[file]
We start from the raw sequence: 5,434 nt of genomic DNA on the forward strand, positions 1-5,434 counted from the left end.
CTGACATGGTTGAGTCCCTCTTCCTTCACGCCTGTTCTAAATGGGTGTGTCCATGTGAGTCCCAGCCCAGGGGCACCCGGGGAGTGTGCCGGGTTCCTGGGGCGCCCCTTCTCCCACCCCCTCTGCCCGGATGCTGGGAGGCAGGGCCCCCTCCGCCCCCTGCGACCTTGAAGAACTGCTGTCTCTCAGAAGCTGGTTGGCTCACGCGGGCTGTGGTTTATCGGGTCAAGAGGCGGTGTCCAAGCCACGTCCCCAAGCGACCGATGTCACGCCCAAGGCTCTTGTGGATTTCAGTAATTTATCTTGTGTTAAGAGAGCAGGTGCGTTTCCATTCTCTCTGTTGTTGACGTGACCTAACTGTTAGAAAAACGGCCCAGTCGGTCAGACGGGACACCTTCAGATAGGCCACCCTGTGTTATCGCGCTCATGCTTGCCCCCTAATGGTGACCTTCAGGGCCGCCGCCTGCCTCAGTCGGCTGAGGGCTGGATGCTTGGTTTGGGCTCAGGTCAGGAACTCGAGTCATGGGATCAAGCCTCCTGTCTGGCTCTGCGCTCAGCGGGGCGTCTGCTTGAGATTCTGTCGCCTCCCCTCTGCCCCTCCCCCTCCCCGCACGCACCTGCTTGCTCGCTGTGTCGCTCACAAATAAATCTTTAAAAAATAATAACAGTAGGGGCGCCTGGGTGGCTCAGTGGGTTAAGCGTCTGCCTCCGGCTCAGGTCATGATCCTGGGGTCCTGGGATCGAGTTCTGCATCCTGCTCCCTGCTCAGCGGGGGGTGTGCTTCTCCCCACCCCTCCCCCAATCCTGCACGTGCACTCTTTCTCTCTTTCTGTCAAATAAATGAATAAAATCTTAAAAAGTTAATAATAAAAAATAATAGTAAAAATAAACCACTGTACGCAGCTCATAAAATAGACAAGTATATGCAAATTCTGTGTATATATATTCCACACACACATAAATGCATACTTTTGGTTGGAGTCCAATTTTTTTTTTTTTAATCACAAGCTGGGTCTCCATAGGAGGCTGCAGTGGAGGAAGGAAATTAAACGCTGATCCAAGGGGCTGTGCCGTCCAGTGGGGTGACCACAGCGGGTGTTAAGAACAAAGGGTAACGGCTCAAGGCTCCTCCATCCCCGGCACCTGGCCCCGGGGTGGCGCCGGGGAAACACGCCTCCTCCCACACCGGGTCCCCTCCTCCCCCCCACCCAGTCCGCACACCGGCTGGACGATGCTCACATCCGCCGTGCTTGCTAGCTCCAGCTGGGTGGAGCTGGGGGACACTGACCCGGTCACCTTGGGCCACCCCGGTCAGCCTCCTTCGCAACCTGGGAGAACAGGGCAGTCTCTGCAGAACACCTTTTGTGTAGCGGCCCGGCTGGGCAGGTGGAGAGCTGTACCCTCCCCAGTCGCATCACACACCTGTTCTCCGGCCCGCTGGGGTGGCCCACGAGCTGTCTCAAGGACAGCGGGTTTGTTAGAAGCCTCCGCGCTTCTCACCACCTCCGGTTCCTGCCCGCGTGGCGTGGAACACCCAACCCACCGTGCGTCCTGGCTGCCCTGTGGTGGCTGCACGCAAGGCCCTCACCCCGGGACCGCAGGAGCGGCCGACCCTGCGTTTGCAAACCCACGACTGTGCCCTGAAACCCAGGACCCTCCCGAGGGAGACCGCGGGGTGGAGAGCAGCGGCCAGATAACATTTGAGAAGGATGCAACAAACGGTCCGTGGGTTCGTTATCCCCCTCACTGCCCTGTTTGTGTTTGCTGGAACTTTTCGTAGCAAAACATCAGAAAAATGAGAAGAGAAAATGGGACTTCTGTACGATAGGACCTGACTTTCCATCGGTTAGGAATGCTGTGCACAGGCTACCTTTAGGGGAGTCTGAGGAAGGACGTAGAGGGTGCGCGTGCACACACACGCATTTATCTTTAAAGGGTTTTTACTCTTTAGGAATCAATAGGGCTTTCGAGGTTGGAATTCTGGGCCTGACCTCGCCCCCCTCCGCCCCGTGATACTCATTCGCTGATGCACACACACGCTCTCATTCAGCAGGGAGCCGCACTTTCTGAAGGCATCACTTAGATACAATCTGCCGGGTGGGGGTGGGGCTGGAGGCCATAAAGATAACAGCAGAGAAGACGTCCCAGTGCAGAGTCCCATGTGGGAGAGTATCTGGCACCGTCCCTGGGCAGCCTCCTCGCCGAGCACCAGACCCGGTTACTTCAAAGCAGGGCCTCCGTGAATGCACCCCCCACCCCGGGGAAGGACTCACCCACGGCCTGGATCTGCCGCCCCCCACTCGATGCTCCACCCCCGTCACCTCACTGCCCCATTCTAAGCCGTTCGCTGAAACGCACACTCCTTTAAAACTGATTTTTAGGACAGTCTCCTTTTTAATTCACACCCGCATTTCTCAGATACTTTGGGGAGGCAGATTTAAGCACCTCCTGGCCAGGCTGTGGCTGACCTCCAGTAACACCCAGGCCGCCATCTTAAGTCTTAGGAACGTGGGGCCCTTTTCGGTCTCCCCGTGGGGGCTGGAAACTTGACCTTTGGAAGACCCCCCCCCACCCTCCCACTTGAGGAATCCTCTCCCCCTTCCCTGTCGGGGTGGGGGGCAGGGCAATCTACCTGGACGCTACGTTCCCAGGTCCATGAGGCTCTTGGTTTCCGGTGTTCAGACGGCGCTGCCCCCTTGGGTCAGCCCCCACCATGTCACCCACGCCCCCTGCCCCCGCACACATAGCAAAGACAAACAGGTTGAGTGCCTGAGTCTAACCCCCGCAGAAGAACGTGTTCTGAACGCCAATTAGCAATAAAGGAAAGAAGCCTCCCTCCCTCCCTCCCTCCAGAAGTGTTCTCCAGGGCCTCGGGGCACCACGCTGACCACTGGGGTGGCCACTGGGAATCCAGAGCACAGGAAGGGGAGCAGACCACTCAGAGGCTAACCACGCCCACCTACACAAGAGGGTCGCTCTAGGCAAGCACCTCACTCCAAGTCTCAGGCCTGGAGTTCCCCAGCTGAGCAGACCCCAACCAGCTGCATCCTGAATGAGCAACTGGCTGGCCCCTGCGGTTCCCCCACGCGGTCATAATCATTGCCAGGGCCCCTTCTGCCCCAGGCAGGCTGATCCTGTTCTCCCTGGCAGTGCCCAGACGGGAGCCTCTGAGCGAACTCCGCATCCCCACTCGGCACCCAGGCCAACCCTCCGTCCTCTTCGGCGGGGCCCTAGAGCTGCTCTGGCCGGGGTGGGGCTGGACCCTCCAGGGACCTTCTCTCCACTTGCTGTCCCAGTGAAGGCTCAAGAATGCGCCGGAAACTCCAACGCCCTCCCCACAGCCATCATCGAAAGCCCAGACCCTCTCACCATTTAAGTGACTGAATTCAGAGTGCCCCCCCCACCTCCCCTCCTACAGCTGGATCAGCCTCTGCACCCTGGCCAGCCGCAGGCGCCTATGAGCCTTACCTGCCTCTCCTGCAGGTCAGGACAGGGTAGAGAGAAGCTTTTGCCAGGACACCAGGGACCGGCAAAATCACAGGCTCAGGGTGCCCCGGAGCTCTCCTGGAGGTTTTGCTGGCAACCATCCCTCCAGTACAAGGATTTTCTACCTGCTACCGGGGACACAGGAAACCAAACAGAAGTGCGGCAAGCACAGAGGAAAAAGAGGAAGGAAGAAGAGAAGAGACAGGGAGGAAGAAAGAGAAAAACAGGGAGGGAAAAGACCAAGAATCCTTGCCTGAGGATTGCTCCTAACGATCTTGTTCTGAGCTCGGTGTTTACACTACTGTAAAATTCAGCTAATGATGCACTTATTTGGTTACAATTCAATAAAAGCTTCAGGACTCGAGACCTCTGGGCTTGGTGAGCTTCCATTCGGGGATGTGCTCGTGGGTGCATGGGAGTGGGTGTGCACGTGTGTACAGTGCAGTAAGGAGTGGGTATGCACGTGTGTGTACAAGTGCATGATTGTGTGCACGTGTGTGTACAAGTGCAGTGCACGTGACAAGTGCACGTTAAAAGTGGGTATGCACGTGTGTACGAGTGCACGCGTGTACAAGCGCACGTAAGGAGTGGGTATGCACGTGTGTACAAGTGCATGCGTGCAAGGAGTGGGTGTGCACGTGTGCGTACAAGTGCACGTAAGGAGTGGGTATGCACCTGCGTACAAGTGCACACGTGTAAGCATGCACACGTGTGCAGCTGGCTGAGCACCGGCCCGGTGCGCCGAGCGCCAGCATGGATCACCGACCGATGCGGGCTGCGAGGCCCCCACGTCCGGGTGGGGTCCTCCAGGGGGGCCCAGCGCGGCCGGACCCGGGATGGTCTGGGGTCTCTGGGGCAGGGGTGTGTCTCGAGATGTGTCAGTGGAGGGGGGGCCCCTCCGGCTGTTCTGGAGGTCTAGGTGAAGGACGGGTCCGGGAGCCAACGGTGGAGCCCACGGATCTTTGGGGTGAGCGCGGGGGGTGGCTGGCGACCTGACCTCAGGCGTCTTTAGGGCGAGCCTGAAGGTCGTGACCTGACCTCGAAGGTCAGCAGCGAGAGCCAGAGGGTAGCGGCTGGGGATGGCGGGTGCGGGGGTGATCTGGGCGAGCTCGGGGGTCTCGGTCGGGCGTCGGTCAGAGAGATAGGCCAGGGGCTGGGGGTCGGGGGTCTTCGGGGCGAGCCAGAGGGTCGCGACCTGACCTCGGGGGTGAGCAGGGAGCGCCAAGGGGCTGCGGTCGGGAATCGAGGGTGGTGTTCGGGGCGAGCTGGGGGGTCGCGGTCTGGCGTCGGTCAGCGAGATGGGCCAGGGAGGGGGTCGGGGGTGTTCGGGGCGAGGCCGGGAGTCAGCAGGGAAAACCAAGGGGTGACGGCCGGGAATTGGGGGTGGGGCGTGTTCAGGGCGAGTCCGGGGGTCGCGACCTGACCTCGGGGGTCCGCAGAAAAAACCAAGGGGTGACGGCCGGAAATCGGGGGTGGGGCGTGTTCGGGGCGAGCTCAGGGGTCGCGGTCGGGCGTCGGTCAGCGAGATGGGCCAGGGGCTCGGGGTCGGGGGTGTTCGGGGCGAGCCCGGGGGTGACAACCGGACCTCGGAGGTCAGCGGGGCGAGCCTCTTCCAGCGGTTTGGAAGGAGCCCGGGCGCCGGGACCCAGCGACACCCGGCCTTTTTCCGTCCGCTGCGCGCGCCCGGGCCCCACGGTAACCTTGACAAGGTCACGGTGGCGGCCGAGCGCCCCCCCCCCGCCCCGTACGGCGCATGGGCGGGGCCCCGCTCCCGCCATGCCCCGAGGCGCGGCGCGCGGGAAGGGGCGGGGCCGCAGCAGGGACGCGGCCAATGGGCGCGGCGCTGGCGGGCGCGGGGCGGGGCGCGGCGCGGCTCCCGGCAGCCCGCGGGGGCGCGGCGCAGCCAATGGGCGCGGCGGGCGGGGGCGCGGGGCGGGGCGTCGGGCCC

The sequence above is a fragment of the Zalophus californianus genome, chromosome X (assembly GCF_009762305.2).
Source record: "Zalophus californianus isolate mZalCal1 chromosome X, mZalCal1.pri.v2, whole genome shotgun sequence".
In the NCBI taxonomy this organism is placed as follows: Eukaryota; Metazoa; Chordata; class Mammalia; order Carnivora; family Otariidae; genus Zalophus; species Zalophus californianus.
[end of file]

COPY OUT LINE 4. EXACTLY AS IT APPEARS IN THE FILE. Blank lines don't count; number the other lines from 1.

Source record: "Zalophus californianus isolate mZalCal1 chromosome X, mZalCal1.pri.v2, whole genome shotgun sequence".